By Michael E. Miller
By Allie Conti
By David Villano
By Jose D. Duran
By Michael E. Miller
By Allie Conti
By Kyle Swenson
By Luther Campbell
Seeing America by rail was a privilege, and now it's lost: Congratulations to John Anderson for researching, writing, and experiencing "The Last Amtrak" (September 12). I grew up (one year old in 1935) making annual summer round trips (always by Pullman) between New York City, my home, and Los Angeles, where my grandparents lived. First choice of transportation was the New York Central ("water-level route") to Chicago with a change of railroad stations and a three-hour layover in which to explore a great city.
Boarding the Santa Fe streamliner with its Southwest motif, and the 40-hour time to Los Angeles, was a real treat. My mother and I traveled alone together, perhaps unusual for the time. Each year the German dining-car steward on the Santa Fe, Mr. Tausch, greeted us warmly and by name. People such as Bing Crosby and Eleanor Roosevelt were fellow travelers. Occasionally first choice was completely booked and we had to settle for second -- the Pennsylvania and the Southern Pacific or Union Pacific streamliners.
As a child I always considered myself extra patriotic because I had seen much more of my country than my peers, who spent their summers at sleepaway camp. The only time those luxury trains were ever sidetracked was to allow the troop trains to speed by during World War II. These incidents provided civilians with more than a few pangs of conscience.
I regret that my children and grandchildren have been denied the privilege of transcontinental train travel. It was truly one of the joys of my childhood -- gone now but never forgotten.
And don't think those innocent little community councils are safe: Francisco Alvarado wrote a commendable story, both detailed and factual, about Miami-Dade's community councils ("Inside the Country Club Community Council," September 12). As I read it, a slow shudder came over me and I thought: Oh no, not again!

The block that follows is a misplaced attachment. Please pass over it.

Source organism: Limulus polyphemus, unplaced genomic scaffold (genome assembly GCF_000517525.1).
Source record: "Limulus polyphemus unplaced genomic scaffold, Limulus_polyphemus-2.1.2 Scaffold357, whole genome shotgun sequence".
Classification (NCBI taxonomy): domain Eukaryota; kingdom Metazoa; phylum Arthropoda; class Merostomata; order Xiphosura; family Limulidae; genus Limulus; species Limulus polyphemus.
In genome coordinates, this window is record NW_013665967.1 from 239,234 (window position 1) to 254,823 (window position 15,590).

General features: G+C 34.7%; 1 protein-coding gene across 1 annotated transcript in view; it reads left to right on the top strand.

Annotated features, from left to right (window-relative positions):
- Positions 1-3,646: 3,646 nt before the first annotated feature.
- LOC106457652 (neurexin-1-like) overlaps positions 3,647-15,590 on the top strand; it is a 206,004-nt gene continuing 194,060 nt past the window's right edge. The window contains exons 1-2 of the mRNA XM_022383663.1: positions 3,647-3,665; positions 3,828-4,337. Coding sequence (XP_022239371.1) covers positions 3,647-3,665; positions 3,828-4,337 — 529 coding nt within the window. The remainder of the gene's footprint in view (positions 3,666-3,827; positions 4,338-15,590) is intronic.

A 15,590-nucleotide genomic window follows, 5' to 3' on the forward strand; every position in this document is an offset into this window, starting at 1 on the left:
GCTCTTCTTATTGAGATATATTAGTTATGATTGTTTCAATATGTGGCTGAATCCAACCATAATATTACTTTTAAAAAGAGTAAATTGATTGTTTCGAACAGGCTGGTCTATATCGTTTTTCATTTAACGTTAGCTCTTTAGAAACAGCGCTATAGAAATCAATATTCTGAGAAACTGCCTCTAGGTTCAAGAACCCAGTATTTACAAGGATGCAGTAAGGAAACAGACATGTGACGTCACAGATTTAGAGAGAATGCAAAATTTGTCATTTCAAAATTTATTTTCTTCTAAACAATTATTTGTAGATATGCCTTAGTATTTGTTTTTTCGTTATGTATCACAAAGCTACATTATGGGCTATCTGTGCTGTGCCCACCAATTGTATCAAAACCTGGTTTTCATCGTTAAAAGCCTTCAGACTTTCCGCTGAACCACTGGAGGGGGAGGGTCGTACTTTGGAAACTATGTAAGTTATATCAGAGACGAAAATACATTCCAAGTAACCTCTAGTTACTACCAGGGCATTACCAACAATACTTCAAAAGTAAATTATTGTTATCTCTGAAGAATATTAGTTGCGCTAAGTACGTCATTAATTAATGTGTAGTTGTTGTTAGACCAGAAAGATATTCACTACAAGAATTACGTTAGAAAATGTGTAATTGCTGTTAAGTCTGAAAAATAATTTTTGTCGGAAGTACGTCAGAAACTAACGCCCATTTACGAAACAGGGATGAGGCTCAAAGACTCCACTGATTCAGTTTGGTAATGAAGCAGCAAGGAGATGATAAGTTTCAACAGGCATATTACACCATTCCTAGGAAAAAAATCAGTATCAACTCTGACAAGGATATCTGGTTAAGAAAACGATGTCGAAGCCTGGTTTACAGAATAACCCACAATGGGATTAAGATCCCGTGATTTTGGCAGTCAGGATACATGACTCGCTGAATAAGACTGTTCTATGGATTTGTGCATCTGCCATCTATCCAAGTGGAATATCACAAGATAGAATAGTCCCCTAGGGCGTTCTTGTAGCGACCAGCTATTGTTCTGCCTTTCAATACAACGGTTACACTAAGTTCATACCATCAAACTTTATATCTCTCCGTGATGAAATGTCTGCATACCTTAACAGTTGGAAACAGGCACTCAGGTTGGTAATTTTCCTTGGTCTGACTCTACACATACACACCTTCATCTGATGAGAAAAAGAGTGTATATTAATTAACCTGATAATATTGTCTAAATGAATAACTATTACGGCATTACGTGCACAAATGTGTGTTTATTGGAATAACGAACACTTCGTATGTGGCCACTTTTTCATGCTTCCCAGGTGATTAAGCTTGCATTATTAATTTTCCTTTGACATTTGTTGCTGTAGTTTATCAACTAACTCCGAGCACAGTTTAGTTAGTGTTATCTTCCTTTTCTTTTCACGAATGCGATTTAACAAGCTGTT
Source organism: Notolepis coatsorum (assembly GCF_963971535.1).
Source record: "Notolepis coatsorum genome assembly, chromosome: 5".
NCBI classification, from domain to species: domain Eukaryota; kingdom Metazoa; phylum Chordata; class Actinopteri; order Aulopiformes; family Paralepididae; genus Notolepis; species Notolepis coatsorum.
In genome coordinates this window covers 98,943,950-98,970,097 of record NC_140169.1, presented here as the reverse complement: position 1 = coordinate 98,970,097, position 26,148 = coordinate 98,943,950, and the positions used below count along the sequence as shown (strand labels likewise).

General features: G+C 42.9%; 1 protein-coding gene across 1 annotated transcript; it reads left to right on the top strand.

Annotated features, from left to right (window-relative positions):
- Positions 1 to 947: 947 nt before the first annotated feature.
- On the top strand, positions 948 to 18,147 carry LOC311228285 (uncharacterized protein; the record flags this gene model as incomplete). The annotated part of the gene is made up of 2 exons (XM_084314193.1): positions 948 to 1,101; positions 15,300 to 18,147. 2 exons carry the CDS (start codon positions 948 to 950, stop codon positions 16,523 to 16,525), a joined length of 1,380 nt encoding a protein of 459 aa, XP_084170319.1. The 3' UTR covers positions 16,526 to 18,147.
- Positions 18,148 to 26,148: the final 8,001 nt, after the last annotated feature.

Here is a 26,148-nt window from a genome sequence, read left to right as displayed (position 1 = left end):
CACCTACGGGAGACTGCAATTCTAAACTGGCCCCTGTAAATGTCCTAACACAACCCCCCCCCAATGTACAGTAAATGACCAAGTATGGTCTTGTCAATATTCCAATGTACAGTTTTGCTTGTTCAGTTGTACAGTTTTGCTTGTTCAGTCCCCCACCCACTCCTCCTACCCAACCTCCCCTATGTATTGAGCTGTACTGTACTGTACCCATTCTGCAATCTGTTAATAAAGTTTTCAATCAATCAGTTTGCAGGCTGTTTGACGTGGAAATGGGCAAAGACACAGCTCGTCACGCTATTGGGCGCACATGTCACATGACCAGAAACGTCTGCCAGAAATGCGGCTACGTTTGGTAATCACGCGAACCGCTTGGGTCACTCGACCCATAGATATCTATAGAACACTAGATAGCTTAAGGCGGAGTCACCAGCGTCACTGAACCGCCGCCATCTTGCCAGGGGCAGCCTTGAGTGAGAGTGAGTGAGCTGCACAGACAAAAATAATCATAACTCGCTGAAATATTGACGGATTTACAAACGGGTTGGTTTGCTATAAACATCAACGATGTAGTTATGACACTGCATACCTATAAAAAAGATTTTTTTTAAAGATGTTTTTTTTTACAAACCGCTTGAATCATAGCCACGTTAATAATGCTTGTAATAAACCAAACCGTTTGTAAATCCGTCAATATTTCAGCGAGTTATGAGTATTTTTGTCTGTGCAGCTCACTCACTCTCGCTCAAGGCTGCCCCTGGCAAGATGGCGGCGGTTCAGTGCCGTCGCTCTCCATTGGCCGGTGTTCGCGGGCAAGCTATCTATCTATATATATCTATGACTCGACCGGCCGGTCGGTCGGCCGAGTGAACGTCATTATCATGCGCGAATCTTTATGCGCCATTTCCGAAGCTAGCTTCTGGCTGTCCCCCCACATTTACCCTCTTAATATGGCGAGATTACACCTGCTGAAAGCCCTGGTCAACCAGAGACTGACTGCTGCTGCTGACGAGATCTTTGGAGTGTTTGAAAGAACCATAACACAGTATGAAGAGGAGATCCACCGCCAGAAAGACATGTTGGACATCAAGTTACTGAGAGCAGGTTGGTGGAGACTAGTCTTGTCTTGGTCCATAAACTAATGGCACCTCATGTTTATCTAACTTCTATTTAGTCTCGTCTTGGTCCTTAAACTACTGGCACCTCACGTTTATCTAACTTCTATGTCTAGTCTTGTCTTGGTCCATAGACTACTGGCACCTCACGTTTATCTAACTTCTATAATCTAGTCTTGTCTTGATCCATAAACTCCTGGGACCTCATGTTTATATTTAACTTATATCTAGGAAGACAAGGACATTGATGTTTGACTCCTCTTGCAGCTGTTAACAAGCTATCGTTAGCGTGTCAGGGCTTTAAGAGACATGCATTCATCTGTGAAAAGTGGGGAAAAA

Being rich and connected enables a person to "buy" a seat on a community council. Why would any candidate shovel out $50,000 or $60,000 to win a seat that pays nothing? It's been done and will continue to be. Once word gets out that a council member is willing to "grease the machinery," the sleazy zoning applications begin appearing before that council. The honest board members can sense something's not right. All zoning attorneys carry their reputation with them as they hop from firm to firm. The same with certain land developers. Add to this a small contingent of starving architects moonlighting as "zoning consultants." After awhile you learn who they are, what their game is, and how they are connected to the downtown crowd. (Our appeals process goes to the county commission and/or circuit court.)
In the summer of 1996 I had the good fortune of collaborating with Miami-Dade Commissioner Miguel Diaz de la Portilla as he was shepherding the community council concept through the legislative process. The end result wasn't perfect, but it was a vast improvement over the existing system.
Unfortunately the two issues I was unsuccessful in changing have now come back to haunt us. First, the residency requirement is only three months; it should have been at least two years. This just reinforces Miami-Dade's reputation as a breeding ground for "hop around" candidates. Second, there is no spending cap on campaign expenditures. But the county attorney advised us it would have been unconstitutional to enact such a requirement.
Overall the present process is working quite well for our constituents. Educating the people about land-use issues has been one of our primary objectives. There are many, many community council members who wear the badge of honesty with pride. They do not seek to be mini-commissioners. They are accessible yet incorruptible. My hat's off to all of them.
A.C. Charlie McGarey, chairman
Redland Community Zoning Appeals Board (Community Council #14)
Eat hot lead, Hollywood:I beg to differ with Brett Sokol. Perhaps "sending a man with a loaded revolver" (his description of Miami Beach Police Maj. Tom Weschler in the September 12 "Kulchur" column "Rebel Without a Causeway") will send the right message to Hollywood about intentionally misleading local officials regarding the economic benefits of filming on location, and about abusing the good will of local communities. Somehow those messages have repeatedly failed to reach Miami Beach City Hall. (Note to Mayor Dermer and the city commission: Can you say "fact-checking"?)
Is anyone going to research the completely misleading and inaccurate data allegedly provided by the Florida Department of Transportation regarding traffic flows on the MacArthur Causeway, which the city used to justify its greedy and incompetent decision? The traffic may be the same, numerically, every day of the week, but patterns within those days differ radically.
Most of the Monday-through-Friday traffic is daytime, and most of the weekend traffic is nighttime, with some extra traffic on Saturday and Sunday afternoons if it's good beach weather. On weekend mornings the causeway is virtually empty. (I'm a long-time South Beach resident and can see the causeway from my window.) They could have done the filming Saturday through Tuesday and only inconvenienced commuters for two business days rather than four. Better still, they could have filmed on two successive weekends and inconvenienced virtually no one.